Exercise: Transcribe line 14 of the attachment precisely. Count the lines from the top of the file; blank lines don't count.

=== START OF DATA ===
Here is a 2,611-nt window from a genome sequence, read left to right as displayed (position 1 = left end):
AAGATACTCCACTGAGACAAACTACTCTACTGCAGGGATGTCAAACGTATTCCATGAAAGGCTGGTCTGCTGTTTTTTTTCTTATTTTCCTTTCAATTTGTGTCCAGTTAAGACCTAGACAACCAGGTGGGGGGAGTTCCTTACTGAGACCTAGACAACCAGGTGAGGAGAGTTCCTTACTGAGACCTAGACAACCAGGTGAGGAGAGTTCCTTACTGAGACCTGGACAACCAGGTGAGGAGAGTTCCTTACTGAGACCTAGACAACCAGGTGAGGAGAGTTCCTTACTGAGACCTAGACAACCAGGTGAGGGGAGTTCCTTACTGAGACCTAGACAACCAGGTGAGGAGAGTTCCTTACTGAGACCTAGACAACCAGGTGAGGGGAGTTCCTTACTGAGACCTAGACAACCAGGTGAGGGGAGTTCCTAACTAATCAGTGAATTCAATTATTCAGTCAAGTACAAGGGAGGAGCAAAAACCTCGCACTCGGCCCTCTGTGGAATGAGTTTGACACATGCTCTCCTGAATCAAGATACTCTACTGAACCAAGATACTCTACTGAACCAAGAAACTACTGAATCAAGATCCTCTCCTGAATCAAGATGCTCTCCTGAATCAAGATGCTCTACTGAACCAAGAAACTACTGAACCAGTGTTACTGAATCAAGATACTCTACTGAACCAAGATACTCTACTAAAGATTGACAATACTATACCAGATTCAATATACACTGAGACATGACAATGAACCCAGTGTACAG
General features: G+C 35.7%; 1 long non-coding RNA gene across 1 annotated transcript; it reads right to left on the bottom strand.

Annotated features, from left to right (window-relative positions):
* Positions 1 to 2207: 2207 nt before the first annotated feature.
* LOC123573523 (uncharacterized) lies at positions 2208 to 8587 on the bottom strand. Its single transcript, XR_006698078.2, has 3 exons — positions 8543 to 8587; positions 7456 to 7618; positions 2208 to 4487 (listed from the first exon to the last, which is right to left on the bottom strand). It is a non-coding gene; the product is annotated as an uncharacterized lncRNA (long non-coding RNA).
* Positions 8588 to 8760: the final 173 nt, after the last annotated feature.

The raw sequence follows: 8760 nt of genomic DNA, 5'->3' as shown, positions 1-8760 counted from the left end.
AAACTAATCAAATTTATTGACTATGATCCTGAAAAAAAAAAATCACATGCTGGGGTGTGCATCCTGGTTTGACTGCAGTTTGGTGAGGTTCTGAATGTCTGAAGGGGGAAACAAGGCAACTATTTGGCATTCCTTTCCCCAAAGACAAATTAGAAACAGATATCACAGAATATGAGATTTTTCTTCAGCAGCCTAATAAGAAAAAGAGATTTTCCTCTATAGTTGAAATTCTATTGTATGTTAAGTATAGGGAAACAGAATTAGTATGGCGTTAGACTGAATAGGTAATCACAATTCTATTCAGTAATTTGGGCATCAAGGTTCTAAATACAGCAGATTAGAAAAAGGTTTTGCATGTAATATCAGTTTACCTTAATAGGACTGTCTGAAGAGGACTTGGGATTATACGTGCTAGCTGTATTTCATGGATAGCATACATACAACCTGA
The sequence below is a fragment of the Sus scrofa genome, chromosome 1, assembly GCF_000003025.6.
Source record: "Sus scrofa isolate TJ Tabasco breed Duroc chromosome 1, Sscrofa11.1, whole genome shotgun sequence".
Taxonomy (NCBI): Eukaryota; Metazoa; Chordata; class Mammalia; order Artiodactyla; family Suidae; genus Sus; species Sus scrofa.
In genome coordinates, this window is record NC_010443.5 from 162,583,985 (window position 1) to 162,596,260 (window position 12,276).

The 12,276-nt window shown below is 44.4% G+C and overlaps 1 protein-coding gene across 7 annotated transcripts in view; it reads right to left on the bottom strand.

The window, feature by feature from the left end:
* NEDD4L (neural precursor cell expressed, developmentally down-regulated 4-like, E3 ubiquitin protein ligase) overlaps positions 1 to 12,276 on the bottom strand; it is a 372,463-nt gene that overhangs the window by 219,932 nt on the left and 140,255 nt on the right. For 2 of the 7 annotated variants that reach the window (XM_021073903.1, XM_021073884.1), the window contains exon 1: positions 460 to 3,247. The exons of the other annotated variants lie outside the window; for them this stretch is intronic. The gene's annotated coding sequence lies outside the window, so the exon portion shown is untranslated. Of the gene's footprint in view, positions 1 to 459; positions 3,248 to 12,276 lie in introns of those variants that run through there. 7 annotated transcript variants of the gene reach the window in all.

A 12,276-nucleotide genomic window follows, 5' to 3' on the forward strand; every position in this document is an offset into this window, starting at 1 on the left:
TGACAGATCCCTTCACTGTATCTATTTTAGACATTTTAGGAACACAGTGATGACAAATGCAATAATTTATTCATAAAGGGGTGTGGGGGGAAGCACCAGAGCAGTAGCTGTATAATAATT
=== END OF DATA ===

The 12,276-nt window shown below is 44.4% G+C and overlaps 1 protein-coding gene across 7 annotated transcripts in view; it reads right to left on the bottom strand.